Another snippet of the work in progress, as I revisit Belleview and it’s highly unusual inhabitants.
Several hours later, Chloe stepped out of the last bus, and walked up the sidewalk alongside the high wall of Belleview. She stopped and looked up at it, painted in the warm orange of the setting sun behind her. She thought that she should be dreading coming back here. Especially in light of the conversation she’d been having with Mark, discussing quite seriously the kinds of monsters she might encounter. It wasn’t frightful, though. She was relieved to see the ornate iron gates, and although they were closed, she knew that the little side door would be open for her key, and then… she hurried on towards it. The street was more dangerous than anything inside the cemetery.
Her heart was racing when she closed the old oak door with it’s hammered iron straps, painted black by her own hands after she’d painstakingly cleaned them of the rust they’d developed. Once she’d turned the big key, and then pushed that back into her pocket, she relaxed. She was home.
Her own apartment was over the big stables, which had once held black horses and hearses. It still had a pair of hearses, one shiny steel, the other covered in dust and cobwebs and there were no horses left to pull it anyway. Which Chloe rather regretted. She’d have loved to have a pair of horses to tend. Not that the sprawling cemetery wasn’t more than she had time to do, anyway. But horses! She sighed, and instead of heading for her stairs to the studio apartment, she made her way to the big house where she’d find her boss. She had suspicions her boss wasn’t – fully – human, but she’d learned he was more trustworthy than most people, so she didn’t care.
Chloe let herself in to the small door at the side of the house, rather than going to the grand double doors at the front. The front was where funerals had once been held, and now it was never opened. She wondered as she looked around the spacious office and library, when the last funeral had been held at Belleview. Mr. Cruor was not in the office. Chloe wandered over to take a closer look at her favorite painting. It hung on the wall between two big bookshelves, with a pair of armchairs arranged under it to allow people to sit in them and talk to one another. The painting was a sprawling landscape of vivid greens, with trees sweeping out of sight in the midground, and a meadow in the foreground. Behind them… she let out a little hiccup of air as she stared at the painting.
Mr. Cruor appeared beside her, soundlessly.
“The birds moved.” Chloe informed him. She felt stupid as soon as the words were out of her mouth. Of course he could see that. And he probably knew…
“The painting does change.” He had his hands clasped behind him, and was leaning forward slightly to study it with her. “It reflects the seasons, you know.”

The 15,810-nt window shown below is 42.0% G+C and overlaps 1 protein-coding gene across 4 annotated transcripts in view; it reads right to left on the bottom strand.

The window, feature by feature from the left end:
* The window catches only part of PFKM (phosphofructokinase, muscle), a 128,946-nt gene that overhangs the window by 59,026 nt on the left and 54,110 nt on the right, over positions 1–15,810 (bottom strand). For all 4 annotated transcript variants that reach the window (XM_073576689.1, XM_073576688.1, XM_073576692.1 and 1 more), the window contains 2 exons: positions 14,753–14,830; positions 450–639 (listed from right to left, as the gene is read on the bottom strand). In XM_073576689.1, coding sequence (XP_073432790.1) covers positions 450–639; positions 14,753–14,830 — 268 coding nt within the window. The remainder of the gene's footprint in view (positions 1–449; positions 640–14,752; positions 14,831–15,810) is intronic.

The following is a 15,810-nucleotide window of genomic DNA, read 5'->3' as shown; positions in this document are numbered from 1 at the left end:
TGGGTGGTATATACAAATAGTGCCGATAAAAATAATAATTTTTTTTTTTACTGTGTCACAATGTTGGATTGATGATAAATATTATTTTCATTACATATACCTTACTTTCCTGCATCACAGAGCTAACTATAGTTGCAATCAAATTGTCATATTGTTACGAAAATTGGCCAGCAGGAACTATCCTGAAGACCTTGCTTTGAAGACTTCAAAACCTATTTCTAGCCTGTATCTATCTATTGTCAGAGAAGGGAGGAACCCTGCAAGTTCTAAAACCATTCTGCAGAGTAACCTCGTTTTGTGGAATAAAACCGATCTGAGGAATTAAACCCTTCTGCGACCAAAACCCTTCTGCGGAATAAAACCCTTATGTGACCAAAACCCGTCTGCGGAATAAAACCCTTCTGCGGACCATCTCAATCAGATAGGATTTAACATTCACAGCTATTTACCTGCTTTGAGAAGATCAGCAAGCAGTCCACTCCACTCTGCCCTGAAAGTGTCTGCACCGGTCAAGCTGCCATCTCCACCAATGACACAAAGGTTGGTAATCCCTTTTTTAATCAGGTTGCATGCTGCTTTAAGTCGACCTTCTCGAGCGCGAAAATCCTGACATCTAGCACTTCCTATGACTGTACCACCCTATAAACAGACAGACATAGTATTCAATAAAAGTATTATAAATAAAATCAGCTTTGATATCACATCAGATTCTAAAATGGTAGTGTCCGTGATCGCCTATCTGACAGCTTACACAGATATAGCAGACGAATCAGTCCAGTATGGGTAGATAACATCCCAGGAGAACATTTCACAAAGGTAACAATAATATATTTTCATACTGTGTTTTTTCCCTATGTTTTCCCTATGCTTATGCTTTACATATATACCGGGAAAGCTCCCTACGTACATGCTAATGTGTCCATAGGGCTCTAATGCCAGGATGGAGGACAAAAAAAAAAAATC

“I… didn’t. It’s fall?” She fumbled for the right way to respond to him.
“Where it was painted, it is spring.” He turned to face her then. “The Snowy Mountains, in Australia, Miss Brandt. Shall I have Miss Dear bring tea?”
Chloe realized he was hinting that she should stay. And a flash of intuition told her that he might be as lonely as she was, despite his advanced age and general…
“Yes, that would be nice.” She answered him. A bare hint of a smile touched his thin lips, and he turned away, walking toward the hall door. Chloe watched him, thinking that he didn’t move like an old man, in spite of his thin silver hair and gaunt, lined face. His back was straight and while he moved with slow dignity, she thought that was more the way he was than any need to be poky.
Chloe headed for her usual spot at the table in the middle of the room. Unlike her last visit, where it had been heaped with books, it was bare and polished, the gleaming wood smelling of lemon oil and beeswax. Miss Della Dear, the Victorian era skeleton turned housekeeper, maintained the big house spotlessly. Chloe had a small qualm when she thought of the mess her own apartment was in. Sitting, she looked around the room, which could have stepped out of the pages of a magazine, if the magazine had been something about English houses. Chloe had the vaguest idea of the style, but this didn’t feel like anything American to her. At least not like her home or any other she’d been in growing up.
I was prompted this week by Becky Jones with “[Character] stared at the painting. It looked different today. The birds had moved around.”
I prompted AC Young with “At first she thought the little bundle of sticks, grass, and moss was a blown-down bird’s nest. ”
You can read all the prompt responses, or join in on the challenge, at More Odds Than Ends. It’s fun, and it’s a great way to flex your creative muscles!